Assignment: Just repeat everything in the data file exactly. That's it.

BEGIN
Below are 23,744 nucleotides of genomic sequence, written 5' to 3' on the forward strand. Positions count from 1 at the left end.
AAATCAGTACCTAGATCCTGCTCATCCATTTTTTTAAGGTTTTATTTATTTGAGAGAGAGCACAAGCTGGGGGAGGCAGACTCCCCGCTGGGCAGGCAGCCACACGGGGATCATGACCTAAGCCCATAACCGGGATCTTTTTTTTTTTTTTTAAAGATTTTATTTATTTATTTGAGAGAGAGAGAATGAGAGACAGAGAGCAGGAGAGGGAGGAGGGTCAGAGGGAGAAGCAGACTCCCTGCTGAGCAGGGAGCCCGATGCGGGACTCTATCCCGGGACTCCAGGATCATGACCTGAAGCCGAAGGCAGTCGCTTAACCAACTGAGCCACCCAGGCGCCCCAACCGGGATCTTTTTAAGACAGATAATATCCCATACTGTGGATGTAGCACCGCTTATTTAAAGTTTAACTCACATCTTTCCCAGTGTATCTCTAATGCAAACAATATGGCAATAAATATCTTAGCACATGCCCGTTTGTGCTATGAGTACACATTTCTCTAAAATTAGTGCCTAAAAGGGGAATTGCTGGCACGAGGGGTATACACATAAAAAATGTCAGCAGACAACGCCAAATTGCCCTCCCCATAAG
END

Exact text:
Below are 23,744 nucleotides of genomic sequence, written 5' to 3' on the forward strand. Positions count from 1 at the left end.
AAATCAGTACCTAGATCCTGCTCATCCATTTTTTTAAGGTTTTATTTATTTGAGAGAGAGCACAAGCTGGGGGAGGCAGACTCCCCGCTGGGCAGGCAGCCACACGGGGATCATGACCTAAGCCCATAACCGGGATCTTTTTTTTTTTTTTTAAAGATTTTATTTATTTATTTGAGAGAGAGAGAATGAGAGACAGAGAGCAGGAGAGGGAGGAGGGTCAGAGGGAGAAGCAGACTCCCTGCTGAGCAGGGAGCCCGATGCGGGACTCTATCCCGGGACTCCAGGATCATGACCTGAAGCCGAAGGCAGTCGCTTAACCAACTGAGCCACCCAGGCGCCCCAACCGGGATCTTTTTAAGACAGATAATATCCCATACTGTGGATGTAGCACCGCTTATTTAAAGTTTAACTCACATCTTTCCCAGTGTATCTCTAATGCAAACAATATGGCAATAAATATCTTAGCACATGCCCGTTTGTGCTATGAGTACACATTTCTCTAAAATTAGTGCCTAAAAGGGGAATTGCTGGCACGAGGGGTATACACATAAAAAATGTCAGCAGACAACGCCAAATTGCCCTCCCCATAAG